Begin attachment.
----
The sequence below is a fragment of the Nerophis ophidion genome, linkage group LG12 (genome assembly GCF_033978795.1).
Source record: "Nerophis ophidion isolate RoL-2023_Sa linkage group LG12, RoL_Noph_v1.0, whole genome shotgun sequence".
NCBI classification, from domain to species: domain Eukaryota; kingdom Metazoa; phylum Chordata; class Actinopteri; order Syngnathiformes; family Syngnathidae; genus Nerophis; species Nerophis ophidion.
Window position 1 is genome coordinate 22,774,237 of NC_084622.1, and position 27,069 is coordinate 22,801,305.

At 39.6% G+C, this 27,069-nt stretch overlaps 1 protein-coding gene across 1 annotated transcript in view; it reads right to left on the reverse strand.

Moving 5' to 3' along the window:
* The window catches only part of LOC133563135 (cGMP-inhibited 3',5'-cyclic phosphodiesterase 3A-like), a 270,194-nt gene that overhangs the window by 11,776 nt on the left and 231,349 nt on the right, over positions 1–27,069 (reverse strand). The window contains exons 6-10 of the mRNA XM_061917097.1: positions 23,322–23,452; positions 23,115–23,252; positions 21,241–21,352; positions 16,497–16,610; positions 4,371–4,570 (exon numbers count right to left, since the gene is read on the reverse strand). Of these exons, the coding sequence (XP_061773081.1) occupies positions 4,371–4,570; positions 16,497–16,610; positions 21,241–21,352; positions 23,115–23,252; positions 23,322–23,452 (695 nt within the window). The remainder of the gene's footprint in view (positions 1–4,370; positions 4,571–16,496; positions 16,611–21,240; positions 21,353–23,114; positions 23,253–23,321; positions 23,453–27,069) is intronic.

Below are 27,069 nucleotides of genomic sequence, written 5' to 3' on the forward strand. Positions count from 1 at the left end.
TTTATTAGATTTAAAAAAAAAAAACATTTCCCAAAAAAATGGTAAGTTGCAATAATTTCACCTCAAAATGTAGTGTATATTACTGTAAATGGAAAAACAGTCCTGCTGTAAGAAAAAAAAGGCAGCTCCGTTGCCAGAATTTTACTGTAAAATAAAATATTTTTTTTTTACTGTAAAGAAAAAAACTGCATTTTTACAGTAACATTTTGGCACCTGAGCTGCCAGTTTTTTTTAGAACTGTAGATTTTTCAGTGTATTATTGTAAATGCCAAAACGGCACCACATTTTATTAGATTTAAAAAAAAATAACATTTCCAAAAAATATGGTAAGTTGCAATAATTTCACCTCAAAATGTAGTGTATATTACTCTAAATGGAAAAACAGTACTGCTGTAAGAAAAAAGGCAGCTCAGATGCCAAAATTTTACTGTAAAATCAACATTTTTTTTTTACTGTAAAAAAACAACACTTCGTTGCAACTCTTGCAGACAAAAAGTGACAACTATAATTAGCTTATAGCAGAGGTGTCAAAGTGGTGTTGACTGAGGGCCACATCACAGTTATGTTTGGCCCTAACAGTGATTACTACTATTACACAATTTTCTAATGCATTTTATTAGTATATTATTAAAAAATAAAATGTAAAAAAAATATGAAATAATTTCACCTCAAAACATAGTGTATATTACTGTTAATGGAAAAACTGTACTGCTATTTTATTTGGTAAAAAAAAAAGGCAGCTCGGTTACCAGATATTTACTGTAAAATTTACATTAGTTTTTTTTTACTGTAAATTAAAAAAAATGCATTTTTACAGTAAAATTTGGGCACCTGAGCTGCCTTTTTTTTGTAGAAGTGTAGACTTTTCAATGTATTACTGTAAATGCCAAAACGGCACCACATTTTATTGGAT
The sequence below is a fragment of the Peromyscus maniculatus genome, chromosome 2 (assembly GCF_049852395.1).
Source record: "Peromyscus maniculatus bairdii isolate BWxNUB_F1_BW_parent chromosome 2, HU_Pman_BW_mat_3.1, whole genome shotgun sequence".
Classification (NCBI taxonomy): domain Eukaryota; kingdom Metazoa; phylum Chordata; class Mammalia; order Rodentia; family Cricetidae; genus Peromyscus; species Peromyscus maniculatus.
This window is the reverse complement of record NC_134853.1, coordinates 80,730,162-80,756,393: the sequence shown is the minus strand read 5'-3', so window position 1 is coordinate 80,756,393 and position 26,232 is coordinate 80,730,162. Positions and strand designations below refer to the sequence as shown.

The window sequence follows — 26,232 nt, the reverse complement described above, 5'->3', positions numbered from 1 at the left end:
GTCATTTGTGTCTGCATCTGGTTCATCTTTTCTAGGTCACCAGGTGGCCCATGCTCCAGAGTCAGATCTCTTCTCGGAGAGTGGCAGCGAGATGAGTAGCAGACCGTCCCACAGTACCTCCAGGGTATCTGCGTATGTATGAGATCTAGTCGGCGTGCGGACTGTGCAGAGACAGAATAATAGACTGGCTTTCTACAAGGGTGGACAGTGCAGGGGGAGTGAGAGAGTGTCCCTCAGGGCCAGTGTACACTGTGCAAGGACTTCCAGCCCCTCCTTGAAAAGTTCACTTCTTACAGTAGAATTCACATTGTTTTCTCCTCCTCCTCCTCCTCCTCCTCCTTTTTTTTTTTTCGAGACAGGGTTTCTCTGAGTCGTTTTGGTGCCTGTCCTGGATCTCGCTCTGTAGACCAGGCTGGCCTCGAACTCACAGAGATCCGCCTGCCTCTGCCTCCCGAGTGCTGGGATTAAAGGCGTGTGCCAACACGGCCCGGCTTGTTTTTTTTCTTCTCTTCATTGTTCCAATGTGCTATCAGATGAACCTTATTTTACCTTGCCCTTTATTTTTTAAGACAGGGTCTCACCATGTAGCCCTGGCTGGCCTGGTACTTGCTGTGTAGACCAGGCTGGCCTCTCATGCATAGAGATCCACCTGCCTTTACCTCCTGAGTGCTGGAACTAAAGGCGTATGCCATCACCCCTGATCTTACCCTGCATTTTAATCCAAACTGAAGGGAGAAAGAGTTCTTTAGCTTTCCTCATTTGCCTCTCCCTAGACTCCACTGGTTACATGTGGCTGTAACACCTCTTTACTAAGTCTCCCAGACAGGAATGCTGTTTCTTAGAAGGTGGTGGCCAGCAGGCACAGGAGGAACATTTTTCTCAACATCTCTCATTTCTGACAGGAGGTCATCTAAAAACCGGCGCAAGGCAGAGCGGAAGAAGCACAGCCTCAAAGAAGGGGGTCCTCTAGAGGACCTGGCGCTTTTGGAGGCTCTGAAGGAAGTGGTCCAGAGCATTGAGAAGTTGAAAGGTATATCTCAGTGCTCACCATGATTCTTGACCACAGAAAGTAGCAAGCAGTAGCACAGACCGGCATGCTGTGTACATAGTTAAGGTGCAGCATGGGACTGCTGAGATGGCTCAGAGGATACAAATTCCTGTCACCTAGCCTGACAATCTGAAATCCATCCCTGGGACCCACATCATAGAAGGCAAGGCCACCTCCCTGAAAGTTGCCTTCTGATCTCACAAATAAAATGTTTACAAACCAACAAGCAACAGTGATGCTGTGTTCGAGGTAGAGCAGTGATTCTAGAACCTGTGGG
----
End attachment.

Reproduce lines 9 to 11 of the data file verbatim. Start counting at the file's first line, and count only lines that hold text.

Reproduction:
TTTATTAGATTTAAAAAAAAAAAACATTTCCCAAAAAAATGGTAAGTTGCAATAATTTCACCTCAAAATGTAGTGTATATTACTGTAAATGGAAAAACAGTCCTGCTGTAAGAAAAAAAAGGCAGCTCCGTTGCCAGAATTTTACTGTAAAATAAAATATTTTTTTTTTACTGTAAAGAAAAAAACTGCATTTTTACAGTAACATTTTGGCACCTGAGCTGCCAGTTTTTTTTAGAACTGTAGATTTTTCAGTGTATTATTGTAAATGCCAAAACGGCACCACATTTTATTAGATTTAAAAAAAAATAACATTTCCAAAAAATATGGTAAGTTGCAATAATTTCACCTCAAAATGTAGTGTATATTACTCTAAATGGAAAAACAGTACTGCTGTAAGAAAAAAGGCAGCTCAGATGCCAAAATTTTACTGTAAAATCAACATTTTTTTTTTACTGTAAAAAAACAACACTTCGTTGCAACTCTTGCAGACAAAAAGTGACAACTATAATTAGCTTATAGCAGAGGTGTCAAAGTGGTGTTGACTGAGGGCCACATCACAGTTATGTTTGGCCCTAACAGTGATTACTACTATTACACAATTTTCTAATGCATTTTATTAGTATATTATTAAAAAATAAAATGTAAAAAAAATATGAAATAATTTCACCTCAAAACATAGTGTATATTACTGTTAATGGAAAAACTGTACTGCTATTTTATTTGGTAAAAAAAAAAGGCAGCTCGGTTACCAGATATTTACTGTAAAATTTACATTAGTTTTTTTTTACTGTAAATTAAAAAAAATGCATTTTTACAGTAAAATTTGGGCACCTGAGCTGCCTTTTTTTTGTAGAAGTGTAGACTTTTCAATGTATTACTGTAAATGCCAAAACGGCACCACATTTTATTGGAT
The sequence below is a fragment of the Peromyscus maniculatus genome, chromosome 2 (assembly GCF_049852395.1).
Source record: "Peromyscus maniculatus bairdii isolate BWxNUB_F1_BW_parent chromosome 2, HU_Pman_BW_mat_3.1, whole genome shotgun sequence".